Foreign-Trade Zone (FTZ) No. 2 is administered by the Board of Commissioners of the Port of New Orleans pursuant to a grant of authority issued by the Foreign-Trade Zones Board, Washington, DC, on July 16, 1946. There are over 50 designated usage-driven sites throughout Greater New Orleans.
The Foreign-Trade Zone program was created by Congress in 1934 to stimulate growth for U.S. companies competing on the international stage by allowing delayed or reduced duty payments. A Foreign-Trade Zone is a secure area located at or near an international port of entry that is legally outside of U.S. Customs Territory. Without incurring duties, merchandise located in the zone may be stored, sampled, tested, assembled, manufactured, manipulated, mixed, processed, tested, repackaged, relabeled, repaired, cleaned, salvaged, exhibited, displayed and destroyed. Retail trade is prohibited in a Foreign-Trade Zone.
Duties are eliminated when you assemble or manufacture a product in a zone and then export it. Duties are eliminated on waste, scrap and rejected or defective parts.
Duties can be lowered when you assemble or manufacture a finished product for consumption in the United States that has a lower duty rate than the individual imported components.
Until merchandise moves out of a Foreign-Trade Zone and into U.S. commerce, duties are deferred, resulting in a cash flow advantage for the owner of the merchandise.
Reduced Merchandise Processing Fees
Instead of making customs entries and paying merchandise processing fees on each shipment, zone users may be able to consolidate those shipments into a weekly entry and pay a single merchandise processing fee. Brokerage costs may also be reduced with fewer entries.
Merchandise that is subject to quotas can be held in a Foreign-Trade Zone in anticipation of a change of the quota that would allow the product to enter U.S. commerce.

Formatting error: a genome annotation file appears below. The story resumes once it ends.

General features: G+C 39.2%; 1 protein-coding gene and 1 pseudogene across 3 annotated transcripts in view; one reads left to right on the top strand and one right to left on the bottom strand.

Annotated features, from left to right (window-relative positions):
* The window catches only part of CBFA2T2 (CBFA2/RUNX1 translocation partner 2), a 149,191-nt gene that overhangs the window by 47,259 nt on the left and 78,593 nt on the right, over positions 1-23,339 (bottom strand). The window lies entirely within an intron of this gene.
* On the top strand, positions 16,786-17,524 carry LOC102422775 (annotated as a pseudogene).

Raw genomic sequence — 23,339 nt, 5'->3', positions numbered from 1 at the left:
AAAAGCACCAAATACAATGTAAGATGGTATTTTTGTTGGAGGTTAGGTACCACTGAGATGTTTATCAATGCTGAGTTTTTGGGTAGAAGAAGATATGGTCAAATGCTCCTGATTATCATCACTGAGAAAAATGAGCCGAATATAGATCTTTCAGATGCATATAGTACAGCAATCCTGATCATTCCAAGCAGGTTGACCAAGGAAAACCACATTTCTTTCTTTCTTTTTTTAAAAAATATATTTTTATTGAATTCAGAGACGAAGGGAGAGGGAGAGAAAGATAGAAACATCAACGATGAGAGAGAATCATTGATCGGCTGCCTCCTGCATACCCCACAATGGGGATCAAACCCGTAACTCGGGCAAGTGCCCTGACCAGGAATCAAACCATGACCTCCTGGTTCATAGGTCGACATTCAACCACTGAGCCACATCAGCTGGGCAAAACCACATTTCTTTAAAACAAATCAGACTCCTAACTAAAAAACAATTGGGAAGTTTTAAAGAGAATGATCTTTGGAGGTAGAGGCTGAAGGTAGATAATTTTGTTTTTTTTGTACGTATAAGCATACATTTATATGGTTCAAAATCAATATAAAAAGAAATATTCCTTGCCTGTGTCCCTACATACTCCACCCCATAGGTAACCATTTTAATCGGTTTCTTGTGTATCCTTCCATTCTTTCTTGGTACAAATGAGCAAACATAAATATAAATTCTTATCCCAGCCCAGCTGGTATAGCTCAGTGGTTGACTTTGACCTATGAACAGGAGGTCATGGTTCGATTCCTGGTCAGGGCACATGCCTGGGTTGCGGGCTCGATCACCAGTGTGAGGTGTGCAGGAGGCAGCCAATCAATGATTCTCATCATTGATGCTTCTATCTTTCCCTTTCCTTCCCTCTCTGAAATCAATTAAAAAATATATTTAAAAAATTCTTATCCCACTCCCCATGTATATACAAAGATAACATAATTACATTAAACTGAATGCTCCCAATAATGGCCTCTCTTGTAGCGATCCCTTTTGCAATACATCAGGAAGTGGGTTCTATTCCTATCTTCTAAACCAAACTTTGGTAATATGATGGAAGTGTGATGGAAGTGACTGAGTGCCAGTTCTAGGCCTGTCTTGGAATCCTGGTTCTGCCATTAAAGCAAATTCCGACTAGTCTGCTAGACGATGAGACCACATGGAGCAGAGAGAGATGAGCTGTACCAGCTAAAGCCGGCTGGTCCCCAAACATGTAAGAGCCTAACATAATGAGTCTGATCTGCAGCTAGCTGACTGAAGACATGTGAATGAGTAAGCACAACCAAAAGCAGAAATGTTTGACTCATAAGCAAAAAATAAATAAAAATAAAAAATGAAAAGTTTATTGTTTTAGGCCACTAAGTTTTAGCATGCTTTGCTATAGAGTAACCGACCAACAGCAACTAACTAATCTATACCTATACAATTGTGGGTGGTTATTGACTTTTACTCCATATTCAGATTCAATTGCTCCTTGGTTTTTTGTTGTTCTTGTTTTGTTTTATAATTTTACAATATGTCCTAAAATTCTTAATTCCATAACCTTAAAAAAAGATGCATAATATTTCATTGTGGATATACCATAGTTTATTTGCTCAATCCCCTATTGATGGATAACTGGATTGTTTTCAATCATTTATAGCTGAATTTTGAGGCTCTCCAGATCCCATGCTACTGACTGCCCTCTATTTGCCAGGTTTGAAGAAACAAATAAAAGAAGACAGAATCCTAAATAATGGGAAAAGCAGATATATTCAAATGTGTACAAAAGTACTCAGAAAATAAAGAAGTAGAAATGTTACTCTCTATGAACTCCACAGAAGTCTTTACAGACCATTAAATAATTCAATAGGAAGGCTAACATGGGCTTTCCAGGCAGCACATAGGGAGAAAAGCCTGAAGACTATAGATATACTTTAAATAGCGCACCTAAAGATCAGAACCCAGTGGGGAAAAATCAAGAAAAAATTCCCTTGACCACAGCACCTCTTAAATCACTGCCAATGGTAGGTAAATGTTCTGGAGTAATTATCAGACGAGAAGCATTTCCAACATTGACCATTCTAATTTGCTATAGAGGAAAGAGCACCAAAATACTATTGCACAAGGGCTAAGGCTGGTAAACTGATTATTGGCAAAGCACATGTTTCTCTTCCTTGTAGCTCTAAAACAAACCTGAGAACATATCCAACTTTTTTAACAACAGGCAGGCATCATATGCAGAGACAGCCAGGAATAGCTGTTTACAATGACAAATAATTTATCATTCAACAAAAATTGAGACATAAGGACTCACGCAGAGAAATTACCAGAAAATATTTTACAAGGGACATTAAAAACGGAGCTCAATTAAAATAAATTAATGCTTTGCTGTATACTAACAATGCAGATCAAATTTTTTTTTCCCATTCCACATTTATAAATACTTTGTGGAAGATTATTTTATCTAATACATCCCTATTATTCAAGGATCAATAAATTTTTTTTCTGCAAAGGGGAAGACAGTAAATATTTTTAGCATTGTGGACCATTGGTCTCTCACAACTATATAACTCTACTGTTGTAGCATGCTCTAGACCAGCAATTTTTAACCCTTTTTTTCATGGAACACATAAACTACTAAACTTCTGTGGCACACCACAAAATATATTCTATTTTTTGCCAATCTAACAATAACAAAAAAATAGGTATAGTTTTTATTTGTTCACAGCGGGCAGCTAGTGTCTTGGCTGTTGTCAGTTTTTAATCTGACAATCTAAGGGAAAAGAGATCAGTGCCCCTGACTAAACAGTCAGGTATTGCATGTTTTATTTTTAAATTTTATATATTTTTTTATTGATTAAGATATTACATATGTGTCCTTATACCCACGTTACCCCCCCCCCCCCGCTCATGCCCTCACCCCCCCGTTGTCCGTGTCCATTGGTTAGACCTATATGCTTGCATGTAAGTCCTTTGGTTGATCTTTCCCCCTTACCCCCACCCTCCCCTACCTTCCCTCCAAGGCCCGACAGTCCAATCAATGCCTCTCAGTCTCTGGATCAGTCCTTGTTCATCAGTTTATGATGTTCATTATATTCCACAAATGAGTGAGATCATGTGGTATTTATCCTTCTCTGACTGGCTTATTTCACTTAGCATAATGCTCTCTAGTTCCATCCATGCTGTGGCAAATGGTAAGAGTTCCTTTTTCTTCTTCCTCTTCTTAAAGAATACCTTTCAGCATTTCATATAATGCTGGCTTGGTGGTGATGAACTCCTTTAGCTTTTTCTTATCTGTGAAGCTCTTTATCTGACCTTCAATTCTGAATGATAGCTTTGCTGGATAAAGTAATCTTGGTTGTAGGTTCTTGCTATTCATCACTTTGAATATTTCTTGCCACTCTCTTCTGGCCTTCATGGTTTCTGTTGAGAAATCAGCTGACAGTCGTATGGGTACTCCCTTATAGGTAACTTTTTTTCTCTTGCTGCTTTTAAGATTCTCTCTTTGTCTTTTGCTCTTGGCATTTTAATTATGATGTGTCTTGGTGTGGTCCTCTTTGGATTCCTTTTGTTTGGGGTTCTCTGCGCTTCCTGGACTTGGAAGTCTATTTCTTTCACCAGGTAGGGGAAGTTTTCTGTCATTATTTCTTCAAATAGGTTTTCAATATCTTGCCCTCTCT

Flexibility: Shippers can increase flexibility with just-in-time delivery and reduced customs delays.
- Louisiana ranks fourth in merchandise received in both warehouse/distribution activity and production activity for a U.S. Foreign-Trade Zone.
- Louisiana ranks third among the states for the value of merchandise entering a U.S. Foreign-Trade Zone.
- Louisiana ranks second among the states for the value of merchandise exported from a U.S. Foreign-Trade Zone.
- About $5 billion worth of merchandise was received in the New Orleans Foreign-Trade Zone in 2021.
- Some $750 million in merchandise was exported from New Orleans Foreign-Trade Zone sites in 2021.
- 18,000 people were employed in Louisiana’s eight Foreign-Trade Zones in 2021.
SOURCE: Annual report of the Foreign Trade Zone Board 2021
If you are wondering whether your company can benefit from being in FTZ 2, please click here to use the Department of Commerce’s Duty Savings Estimator.
Useful Federal Links
National Association of Foreign-Trade Zones The National Association of Foreign-Trade Zones, an association of public and private members, is the collective voice of the Foreign-Trade Zones program. The NAFTZ is the principal educator and the leader in demonstrating the FTZ program’s value and role in the changing environment of international trade.
Foreign-Trade Zone Resource Center The Foreign-Trade Zone Resource Center is a site that was designed to provide information to virtually anyone involved in the Foreign-Trade Zone (FTZ) program.
Greater New Orleans, Inc. Greater New Orleans, Inc. is a regional economic development alliance whose mission is to serve as the catalyst for wealth creation in the 10-parish region of Southeastern Louisiana. GNO, Inc. will accomplish this by pursuing an aggressive agenda of business development — marketing the region and product development — improving regional business conditions through policy, workforce and research initiatives.
New Orleans Business Alliance The New Orleans Business Alliance (NOLA BA) is the official nonprofit organization tasked with leading economic development initiatives for the City of New Orleans. NOLA BA is a public-private partnership between the City of New Orleans and private investors from the local community.
World Trade Center New Orleans The World Trade Center’s mission is to facilitate the addition of wealth and jobs in Louisiana through international trade, economic development and allied activities by supporting a prosperous international business climate in Louisiana with advocacy, information, education, and stakeholder programs and services.
Louisiana Economic Development Louisiana Economic Development is responsible for strengthening the State’s business environment and creating a more vibrant Louisiana economy.
Small Business Administration The SBA’s Office of International Trade’s mission is to enhance the ability of small businesses to compete in the global marketplace.